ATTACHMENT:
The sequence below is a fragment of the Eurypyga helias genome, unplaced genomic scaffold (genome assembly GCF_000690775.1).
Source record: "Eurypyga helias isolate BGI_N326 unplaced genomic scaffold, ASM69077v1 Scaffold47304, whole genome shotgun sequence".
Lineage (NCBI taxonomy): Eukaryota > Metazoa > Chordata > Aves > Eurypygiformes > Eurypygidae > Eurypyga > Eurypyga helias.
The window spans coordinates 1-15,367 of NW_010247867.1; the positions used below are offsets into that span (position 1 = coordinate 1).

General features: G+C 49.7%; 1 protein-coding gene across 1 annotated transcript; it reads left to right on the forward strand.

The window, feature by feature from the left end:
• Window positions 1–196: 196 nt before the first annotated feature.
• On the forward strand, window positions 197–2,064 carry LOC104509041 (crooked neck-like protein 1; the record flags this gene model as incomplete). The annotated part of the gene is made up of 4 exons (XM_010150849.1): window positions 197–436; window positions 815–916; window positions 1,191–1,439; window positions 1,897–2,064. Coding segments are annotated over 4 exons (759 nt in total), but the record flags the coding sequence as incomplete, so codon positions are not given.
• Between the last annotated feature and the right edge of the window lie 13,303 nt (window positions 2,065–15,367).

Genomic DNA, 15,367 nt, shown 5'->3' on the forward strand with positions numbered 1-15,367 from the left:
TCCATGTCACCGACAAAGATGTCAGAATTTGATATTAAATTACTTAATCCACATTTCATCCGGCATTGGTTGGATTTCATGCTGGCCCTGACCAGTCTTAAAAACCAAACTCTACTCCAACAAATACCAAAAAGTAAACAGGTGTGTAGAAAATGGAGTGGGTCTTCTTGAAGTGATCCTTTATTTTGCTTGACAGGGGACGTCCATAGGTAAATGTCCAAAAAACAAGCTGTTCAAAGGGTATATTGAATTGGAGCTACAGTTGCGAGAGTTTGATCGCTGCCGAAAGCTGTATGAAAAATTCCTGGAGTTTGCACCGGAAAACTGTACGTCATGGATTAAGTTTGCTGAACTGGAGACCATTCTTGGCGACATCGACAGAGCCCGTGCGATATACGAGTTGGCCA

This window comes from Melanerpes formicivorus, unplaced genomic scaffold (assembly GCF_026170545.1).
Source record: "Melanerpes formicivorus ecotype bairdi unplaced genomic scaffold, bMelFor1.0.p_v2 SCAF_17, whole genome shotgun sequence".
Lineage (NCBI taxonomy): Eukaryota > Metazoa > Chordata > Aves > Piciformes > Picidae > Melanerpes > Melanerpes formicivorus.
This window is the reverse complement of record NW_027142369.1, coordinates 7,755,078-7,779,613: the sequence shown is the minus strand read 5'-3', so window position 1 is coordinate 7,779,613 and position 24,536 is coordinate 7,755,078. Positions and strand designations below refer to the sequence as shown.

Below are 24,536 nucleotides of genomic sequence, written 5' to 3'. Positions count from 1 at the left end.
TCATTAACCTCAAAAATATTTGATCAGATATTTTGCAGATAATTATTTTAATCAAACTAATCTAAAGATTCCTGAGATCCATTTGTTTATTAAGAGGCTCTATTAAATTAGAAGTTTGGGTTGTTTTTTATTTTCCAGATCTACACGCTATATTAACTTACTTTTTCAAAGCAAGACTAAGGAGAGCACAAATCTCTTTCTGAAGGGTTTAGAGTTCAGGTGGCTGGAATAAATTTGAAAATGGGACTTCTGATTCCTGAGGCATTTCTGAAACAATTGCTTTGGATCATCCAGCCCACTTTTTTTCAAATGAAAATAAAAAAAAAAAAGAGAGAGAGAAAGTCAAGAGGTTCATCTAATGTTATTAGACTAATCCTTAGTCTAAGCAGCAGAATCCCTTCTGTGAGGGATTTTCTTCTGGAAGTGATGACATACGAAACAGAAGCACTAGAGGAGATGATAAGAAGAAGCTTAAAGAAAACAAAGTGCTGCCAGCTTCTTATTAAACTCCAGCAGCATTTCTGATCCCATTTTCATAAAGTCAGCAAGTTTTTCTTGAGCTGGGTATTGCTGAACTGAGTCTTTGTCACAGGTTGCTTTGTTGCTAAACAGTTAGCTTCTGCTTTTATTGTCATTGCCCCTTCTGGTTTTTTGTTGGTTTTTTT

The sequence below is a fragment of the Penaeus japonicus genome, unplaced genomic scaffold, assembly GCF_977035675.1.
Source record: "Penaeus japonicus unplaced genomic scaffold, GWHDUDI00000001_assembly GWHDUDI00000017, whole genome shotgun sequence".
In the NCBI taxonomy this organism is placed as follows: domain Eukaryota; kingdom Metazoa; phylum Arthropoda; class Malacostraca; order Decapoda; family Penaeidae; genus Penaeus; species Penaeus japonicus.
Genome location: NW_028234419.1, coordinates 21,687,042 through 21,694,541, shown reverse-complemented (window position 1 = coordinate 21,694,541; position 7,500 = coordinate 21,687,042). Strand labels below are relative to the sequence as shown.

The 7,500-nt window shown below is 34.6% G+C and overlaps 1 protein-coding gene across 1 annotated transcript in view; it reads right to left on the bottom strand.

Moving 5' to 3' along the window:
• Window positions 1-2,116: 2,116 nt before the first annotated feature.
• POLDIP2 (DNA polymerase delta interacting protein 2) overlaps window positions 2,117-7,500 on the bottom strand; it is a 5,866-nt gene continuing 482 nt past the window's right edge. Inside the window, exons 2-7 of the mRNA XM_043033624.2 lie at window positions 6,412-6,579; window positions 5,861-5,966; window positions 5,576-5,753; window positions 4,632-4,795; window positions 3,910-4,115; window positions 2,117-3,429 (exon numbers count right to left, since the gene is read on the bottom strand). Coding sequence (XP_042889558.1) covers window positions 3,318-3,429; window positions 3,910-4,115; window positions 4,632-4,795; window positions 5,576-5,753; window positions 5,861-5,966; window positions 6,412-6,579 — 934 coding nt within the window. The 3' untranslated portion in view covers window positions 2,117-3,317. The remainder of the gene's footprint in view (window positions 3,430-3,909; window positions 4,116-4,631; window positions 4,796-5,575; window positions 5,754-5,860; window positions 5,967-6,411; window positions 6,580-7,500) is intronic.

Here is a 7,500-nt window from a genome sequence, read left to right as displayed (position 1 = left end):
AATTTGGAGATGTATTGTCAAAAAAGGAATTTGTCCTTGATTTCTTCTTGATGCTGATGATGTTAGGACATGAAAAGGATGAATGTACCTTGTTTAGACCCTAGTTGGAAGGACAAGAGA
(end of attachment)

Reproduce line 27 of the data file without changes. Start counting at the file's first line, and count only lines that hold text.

AATTTGGAGATGTATTGTCAAAAAAGGAATTTGTCCTTGATTTCTTCTTGATGCTGATGATGTTAGGACATGAAAAGGATGAATGTACCTTGTTTAGACCCTAGTTGGAAGGACAAGAGA